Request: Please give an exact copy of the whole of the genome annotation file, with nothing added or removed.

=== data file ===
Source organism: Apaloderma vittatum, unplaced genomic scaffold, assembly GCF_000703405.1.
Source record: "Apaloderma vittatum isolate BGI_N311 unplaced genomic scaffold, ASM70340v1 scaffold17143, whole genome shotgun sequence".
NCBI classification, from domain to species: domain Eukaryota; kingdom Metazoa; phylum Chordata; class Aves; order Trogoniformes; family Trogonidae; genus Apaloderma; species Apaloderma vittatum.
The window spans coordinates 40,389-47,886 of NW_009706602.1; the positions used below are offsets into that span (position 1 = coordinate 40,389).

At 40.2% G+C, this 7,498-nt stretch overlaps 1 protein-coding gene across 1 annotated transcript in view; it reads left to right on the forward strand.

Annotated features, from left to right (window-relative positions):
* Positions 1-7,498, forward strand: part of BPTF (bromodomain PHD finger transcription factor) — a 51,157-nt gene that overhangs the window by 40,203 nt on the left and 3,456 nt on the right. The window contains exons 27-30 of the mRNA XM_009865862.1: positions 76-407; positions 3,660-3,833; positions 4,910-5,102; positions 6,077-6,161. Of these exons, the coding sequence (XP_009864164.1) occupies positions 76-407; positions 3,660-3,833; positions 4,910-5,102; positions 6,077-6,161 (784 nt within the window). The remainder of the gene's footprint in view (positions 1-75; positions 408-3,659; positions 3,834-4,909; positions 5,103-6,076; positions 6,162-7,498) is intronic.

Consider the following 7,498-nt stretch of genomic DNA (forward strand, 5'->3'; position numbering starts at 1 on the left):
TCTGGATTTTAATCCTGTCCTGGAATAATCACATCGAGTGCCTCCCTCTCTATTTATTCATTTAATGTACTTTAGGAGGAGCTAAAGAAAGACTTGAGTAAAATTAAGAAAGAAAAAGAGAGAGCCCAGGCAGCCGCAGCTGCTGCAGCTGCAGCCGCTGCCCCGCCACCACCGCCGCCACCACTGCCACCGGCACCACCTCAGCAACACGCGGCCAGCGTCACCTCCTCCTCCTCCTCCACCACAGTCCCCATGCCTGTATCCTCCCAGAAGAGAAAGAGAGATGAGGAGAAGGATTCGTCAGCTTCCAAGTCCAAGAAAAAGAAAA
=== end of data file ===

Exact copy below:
Source organism: Apaloderma vittatum, unplaced genomic scaffold, assembly GCF_000703405.1.
Source record: "Apaloderma vittatum isolate BGI_N311 unplaced genomic scaffold, ASM70340v1 scaffold17143, whole genome shotgun sequence".
NCBI classification, from domain to species: domain Eukaryota; kingdom Metazoa; phylum Chordata; class Aves; order Trogoniformes; family Trogonidae; genus Apaloderma; species Apaloderma vittatum.
The window spans coordinates 40,389-47,886 of NW_009706602.1; the positions used below are offsets into that span (position 1 = coordinate 40,389).

At 40.2% G+C, this 7,498-nt stretch overlaps 1 protein-coding gene across 1 annotated transcript in view; it reads left to right on the forward strand.

Annotated features, from left to right (window-relative positions):
* Positions 1-7,498, forward strand: part of BPTF (bromodomain PHD finger transcription factor) — a 51,157-nt gene that overhangs the window by 40,203 nt on the left and 3,456 nt on the right. The window contains exons 27-30 of the mRNA XM_009865862.1: positions 76-407; positions 3,660-3,833; positions 4,910-5,102; positions 6,077-6,161. Of these exons, the coding sequence (XP_009864164.1) occupies positions 76-407; positions 3,660-3,833; positions 4,910-5,102; positions 6,077-6,161 (784 nt within the window). The remainder of the gene's footprint in view (positions 1-75; positions 408-3,659; positions 3,834-4,909; positions 5,103-6,076; positions 6,162-7,498) is intronic.

Consider the following 7,498-nt stretch of genomic DNA (forward strand, 5'->3'; position numbering starts at 1 on the left):
TCTGGATTTTAATCCTGTCCTGGAATAATCACATCGAGTGCCTCCCTCTCTATTTATTCATTTAATGTACTTTAGGAGGAGCTAAAGAAAGACTTGAGTAAAATTAAGAAAGAAAAAGAGAGAGCCCAGGCAGCCGCAGCTGCTGCAGCTGCAGCCGCTGCCCCGCCACCACCGCCGCCACCACTGCCACCGGCACCACCTCAGCAACACGCGGCCAGCGTCACCTCCTCCTCCTCCTCCACCACAGTCCCCATGCCTGTATCCTCCCAGAAGAGAAAGAGAGATGAGGAGAAGGATTCGTCAGCTTCCAAGTCCAAGAAAAAGAAAA